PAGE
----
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Gregory van inwegen caricature
Global Head
Gregory van Inwegen
Global Head of Quantitative Research and Asset Allocation - Citi Investment Management

Gregory has overall responsibility for quantitative research and asset allocation within Citi Investment Management. He oversees Adaptive Valuation Strategies, our methodology for determining the suitable long-term mix of assets for each client’s portfolio. He also serves as Vice Chairman of the Private Bank’s Global Investment Committee, which sets our tactical asset allocation policy.

Previously, he was chief investment risk officer at Ivy Asset Management, director of research at Rydex Investments and a director at the global research center in Deutsche Asset Management.

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David Bailin
Global Head of Investments & Chief Investment Officer

David has overall responsibility for Citi Global Wealth Investments, which unifies the Investments teams of the Private Bank and the Consumer Bank worldwide.

As Chief Investment Officer, David ensures the integration of our asset allocation, manager research and portfolio management teams, and offers his perspectives on the markets.

David joined the Private Bank in 2009 as the Global Head of Managed Investments. He designed the architecture of our global managed investments platform, including its Citi Investment Management unit, and our distinctive private equity, real estate, hedge fund and traditional investment teams. He became Global Head of Investments in October of 2017.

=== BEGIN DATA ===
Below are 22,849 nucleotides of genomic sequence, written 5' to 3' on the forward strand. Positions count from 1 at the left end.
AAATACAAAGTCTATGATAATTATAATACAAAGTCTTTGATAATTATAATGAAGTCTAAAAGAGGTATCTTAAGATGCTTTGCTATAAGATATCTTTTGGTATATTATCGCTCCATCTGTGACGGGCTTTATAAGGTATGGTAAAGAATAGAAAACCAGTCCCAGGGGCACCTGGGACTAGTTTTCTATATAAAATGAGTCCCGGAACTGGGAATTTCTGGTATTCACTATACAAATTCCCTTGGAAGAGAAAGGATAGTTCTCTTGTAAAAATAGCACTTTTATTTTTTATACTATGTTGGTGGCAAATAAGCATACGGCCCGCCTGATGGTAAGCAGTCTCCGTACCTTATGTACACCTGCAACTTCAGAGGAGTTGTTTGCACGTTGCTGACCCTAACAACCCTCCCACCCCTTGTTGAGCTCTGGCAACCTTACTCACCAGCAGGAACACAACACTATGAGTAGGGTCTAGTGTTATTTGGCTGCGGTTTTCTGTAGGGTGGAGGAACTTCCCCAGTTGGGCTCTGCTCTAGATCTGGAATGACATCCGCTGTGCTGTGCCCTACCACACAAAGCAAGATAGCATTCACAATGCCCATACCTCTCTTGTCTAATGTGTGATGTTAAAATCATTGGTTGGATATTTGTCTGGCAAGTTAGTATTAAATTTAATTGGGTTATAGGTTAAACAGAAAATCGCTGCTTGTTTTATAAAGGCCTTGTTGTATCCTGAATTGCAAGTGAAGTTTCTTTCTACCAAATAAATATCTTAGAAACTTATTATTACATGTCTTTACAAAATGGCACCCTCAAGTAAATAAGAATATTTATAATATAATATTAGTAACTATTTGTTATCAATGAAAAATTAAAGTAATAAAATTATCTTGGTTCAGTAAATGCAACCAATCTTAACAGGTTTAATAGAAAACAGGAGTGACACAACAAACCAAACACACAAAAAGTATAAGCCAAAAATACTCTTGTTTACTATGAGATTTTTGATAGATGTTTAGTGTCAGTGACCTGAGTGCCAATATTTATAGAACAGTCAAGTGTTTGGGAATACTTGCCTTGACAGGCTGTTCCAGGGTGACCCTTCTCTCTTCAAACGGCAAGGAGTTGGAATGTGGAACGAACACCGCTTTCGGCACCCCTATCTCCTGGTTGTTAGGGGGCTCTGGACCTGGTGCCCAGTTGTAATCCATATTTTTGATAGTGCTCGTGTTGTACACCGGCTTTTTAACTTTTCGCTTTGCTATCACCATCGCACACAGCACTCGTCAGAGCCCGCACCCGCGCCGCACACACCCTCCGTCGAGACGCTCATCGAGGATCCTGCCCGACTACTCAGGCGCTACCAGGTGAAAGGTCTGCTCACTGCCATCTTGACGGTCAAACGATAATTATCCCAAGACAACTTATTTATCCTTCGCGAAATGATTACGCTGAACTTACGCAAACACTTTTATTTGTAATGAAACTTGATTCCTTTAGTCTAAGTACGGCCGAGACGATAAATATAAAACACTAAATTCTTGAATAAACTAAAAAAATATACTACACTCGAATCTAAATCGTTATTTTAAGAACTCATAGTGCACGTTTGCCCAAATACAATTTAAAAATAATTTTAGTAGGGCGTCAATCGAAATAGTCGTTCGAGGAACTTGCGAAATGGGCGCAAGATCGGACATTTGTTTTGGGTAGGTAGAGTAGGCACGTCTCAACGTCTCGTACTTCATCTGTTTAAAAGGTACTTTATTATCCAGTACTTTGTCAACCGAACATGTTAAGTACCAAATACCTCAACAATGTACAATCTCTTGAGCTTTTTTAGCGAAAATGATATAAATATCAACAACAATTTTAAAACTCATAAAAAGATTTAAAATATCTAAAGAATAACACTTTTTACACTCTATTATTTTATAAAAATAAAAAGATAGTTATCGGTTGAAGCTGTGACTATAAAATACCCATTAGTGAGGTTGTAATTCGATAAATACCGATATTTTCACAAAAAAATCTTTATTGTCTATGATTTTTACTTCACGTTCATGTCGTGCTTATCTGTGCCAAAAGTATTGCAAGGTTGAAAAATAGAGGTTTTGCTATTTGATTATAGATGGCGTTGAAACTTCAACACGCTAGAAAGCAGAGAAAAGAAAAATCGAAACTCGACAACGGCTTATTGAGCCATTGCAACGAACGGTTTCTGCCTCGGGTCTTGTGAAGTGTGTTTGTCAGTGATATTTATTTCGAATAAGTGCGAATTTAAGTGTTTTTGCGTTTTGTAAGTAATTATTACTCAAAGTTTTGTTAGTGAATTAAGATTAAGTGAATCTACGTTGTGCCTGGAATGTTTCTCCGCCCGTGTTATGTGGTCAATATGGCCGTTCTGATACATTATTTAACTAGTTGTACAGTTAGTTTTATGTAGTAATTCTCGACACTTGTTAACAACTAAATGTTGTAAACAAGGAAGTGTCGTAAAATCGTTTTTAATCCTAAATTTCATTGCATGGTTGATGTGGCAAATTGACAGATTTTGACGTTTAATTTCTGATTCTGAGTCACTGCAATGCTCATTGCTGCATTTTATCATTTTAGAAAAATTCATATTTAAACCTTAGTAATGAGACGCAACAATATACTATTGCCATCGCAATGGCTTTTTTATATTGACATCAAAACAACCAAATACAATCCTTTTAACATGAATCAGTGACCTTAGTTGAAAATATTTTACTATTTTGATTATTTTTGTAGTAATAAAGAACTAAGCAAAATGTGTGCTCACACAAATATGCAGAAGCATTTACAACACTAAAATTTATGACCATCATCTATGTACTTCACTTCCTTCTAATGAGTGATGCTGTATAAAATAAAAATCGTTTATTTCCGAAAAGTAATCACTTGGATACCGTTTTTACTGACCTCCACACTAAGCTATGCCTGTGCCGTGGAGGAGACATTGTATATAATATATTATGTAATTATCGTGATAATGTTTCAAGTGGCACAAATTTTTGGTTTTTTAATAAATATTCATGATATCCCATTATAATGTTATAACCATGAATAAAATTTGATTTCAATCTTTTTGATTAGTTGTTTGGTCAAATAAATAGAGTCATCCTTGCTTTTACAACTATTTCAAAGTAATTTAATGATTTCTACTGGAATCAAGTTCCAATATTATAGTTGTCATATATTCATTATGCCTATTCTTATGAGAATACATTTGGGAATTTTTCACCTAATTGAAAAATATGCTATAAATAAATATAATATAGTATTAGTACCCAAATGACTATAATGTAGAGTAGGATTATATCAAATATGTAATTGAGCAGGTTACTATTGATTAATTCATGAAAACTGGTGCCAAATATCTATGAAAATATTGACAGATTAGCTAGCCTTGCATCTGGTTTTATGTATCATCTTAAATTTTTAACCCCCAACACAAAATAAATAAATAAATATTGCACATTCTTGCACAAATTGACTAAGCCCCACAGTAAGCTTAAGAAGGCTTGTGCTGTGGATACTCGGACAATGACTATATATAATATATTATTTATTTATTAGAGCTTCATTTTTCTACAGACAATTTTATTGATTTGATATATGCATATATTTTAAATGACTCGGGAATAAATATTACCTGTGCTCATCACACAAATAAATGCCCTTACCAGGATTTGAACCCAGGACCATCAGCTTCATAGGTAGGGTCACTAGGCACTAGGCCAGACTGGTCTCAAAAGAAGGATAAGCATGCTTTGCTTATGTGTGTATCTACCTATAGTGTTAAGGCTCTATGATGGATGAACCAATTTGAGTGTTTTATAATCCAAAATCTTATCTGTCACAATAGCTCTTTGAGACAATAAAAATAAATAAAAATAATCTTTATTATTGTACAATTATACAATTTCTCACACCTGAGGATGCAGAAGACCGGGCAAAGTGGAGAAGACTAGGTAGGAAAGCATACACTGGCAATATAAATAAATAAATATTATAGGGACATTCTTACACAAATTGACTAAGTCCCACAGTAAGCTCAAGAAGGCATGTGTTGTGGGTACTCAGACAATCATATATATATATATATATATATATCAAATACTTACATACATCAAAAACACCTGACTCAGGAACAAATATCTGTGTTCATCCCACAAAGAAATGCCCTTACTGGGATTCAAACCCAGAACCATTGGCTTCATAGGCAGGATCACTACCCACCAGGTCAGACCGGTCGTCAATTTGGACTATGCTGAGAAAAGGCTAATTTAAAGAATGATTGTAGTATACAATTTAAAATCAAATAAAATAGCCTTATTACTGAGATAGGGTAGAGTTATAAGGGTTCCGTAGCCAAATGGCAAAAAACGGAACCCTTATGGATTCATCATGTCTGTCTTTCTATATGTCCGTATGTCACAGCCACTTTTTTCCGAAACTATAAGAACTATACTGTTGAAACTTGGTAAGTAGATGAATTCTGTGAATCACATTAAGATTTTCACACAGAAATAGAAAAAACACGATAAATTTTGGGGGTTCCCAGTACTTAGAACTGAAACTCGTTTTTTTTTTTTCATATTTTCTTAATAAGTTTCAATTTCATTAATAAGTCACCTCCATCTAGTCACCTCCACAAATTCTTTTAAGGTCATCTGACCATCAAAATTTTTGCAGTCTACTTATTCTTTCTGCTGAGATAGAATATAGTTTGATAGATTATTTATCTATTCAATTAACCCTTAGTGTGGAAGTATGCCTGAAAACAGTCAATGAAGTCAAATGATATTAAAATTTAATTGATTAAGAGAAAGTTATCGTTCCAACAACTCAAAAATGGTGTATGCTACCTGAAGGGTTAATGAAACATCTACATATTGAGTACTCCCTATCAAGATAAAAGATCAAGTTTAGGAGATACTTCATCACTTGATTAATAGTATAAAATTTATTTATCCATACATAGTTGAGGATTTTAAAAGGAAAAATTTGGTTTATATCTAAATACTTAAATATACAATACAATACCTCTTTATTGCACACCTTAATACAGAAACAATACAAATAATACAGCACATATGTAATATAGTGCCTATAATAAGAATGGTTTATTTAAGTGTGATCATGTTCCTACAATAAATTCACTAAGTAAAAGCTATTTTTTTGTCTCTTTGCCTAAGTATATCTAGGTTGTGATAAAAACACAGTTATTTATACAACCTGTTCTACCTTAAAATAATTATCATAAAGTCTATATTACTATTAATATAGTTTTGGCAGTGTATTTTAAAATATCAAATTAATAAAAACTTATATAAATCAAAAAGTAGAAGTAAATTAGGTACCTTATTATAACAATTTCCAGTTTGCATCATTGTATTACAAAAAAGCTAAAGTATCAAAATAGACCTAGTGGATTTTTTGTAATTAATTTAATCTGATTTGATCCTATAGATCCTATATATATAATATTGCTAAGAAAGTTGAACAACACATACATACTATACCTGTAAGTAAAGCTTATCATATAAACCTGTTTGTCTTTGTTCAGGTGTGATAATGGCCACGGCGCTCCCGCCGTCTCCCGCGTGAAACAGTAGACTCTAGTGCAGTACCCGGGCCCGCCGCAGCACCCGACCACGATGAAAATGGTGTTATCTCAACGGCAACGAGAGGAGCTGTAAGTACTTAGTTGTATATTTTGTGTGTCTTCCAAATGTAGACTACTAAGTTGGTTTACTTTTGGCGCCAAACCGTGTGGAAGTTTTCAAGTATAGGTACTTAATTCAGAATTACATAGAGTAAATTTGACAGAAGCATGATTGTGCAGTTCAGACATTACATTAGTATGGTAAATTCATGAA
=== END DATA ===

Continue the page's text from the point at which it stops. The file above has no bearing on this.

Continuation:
Prior to joining Citi, David was Head of Alternative Investment Asset Management for Bank of America Global Wealth and Investment Management, where he was responsible for client alternative investments across private equity, real estate, venture capital and hedge funds. He has been a co-founder of a hedge fund of funds, Martello Investment Management, and a senior executive at two leading hedge funds, John W. Henry and Company and Ellington Management Group.

David holds a BA with honors from Amherst College and an MBA with honors from Harvard Business School.

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Philip Watson
Chief Innovation Officer & Head of the Global Investment Lab

Philip heads the Private Bank’s Office of Innovation, which he helped to establish in 2018. He chairs the Growth Board, participates on accelerator programs and other initiatives designed to improve the client experience.